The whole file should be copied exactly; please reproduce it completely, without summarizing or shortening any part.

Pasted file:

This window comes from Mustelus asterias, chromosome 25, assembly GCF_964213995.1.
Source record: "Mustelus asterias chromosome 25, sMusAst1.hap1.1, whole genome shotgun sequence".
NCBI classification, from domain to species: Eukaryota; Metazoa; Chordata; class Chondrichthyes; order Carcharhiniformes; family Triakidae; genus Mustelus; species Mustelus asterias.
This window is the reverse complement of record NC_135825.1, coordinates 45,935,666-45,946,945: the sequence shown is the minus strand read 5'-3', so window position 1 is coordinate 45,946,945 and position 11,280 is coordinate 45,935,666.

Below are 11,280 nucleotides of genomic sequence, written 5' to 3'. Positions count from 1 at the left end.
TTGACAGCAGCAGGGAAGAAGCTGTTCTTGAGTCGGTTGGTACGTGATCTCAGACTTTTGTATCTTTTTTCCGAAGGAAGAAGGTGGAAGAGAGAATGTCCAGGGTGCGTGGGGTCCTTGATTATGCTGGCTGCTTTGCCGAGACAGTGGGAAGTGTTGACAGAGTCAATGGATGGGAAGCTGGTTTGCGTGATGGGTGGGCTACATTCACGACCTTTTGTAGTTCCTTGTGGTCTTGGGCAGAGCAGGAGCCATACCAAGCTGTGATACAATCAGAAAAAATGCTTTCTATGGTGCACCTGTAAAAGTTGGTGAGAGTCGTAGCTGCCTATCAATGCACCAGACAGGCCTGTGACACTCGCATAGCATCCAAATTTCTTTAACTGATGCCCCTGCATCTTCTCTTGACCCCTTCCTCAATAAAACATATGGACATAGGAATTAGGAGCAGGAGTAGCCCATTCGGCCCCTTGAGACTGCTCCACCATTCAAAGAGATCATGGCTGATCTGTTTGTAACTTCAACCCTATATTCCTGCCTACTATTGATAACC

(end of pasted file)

This window comes from Mustelus asterias, chromosome 25, assembly GCF_964213995.1.
Source record: "Mustelus asterias chromosome 25, sMusAst1.hap1.1, whole genome shotgun sequence".
NCBI classification, from domain to species: Eukaryota; Metazoa; Chordata; class Chondrichthyes; order Carcharhiniformes; family Triakidae; genus Mustelus; species Mustelus asterias.
This window is the reverse complement of record NC_135825.1, coordinates 45,935,666-45,946,945: the sequence shown is the minus strand read 5'-3', so window position 1 is coordinate 45,946,945 and position 11,280 is coordinate 45,935,666.

Below are 11,280 nucleotides of genomic sequence, written 5' to 3'. Positions count from 1 at the left end.
TTGACAGCAGCAGGGAAGAAGCTGTTCTTGAGTCGGTTGGTACGTGATCTCAGACTTTTGTATCTTTTTTCCGAAGGAAGAAGGTGGAAGAGAGAATGTCCAGGGTGCGTGGGGTCCTTGATTATGCTGGCTGCTTTGCCGAGACAGTGGGAAGTGTTGACAGAGTCAATGGATGGGAAGCTGGTTTGCGTGATGGGTGGGCTACATTCACGACCTTTTGTAGTTCCTTGTGGTCTTGGGCAGAGCAGGAGCCATACCAAGCTGTGATACAATCAGAAAAAATGCTTTCTATGGTGCACCTGTAAAAGTTGGTGAGAGTCGTAGCTGCCTATCAATGCACCAGACAGGCCTGTGACACTCGCATAGCATCCAAATTTCTTTAACTGATGCCCCTGCATCTTCTCTTGACCCCTTCCTCAATAAAACATATGGACATAGGAATTAGGAGCAGGAGTAGCCCATTCGGCCCCTTGAGACTGCTCCACCATTCAAAGAGATCATGGCTGATCTGTTTGTAACTTCAACCCTATATTCCTGCCTACTATTGATAACC